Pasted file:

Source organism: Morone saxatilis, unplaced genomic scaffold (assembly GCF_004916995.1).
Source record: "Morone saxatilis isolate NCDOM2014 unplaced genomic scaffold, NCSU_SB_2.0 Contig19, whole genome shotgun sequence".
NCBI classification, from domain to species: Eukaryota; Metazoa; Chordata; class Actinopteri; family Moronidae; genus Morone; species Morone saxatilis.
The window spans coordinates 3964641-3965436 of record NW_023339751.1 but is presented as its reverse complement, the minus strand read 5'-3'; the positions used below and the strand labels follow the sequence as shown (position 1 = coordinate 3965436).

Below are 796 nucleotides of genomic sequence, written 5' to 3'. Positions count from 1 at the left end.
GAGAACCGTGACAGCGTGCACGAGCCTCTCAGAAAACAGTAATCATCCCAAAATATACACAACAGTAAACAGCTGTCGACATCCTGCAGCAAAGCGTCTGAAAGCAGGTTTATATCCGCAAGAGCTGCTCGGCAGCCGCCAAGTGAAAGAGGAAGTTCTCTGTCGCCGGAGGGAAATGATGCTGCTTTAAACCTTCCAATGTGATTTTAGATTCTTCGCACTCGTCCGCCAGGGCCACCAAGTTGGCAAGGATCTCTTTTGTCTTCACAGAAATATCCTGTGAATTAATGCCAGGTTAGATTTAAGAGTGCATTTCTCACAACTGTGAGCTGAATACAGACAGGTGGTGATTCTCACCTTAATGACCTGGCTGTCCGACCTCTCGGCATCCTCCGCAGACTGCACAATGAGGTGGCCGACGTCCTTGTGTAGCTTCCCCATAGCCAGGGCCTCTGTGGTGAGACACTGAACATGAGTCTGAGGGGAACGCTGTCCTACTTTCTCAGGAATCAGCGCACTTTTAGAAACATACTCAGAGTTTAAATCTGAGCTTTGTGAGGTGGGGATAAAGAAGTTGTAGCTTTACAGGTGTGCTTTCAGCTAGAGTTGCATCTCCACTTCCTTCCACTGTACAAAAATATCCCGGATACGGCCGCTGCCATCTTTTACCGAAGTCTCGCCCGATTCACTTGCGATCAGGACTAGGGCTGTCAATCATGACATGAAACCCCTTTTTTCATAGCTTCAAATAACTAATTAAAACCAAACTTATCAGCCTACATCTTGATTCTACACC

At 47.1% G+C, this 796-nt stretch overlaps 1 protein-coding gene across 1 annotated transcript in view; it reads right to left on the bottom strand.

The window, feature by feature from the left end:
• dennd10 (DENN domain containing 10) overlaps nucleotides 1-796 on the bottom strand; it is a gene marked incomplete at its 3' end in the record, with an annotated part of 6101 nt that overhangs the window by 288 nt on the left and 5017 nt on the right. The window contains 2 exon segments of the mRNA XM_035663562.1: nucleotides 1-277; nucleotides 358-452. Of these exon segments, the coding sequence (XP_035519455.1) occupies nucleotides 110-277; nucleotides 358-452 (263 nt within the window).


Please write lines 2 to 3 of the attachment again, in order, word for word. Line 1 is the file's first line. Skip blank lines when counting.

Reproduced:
Source record: "Morone saxatilis isolate NCDOM2014 unplaced genomic scaffold, NCSU_SB_2.0 Contig19, whole genome shotgun sequence".
NCBI classification, from domain to species: Eukaryota; Metazoa; Chordata; class Actinopteri; family Moronidae; genus Morone; species Morone saxatilis.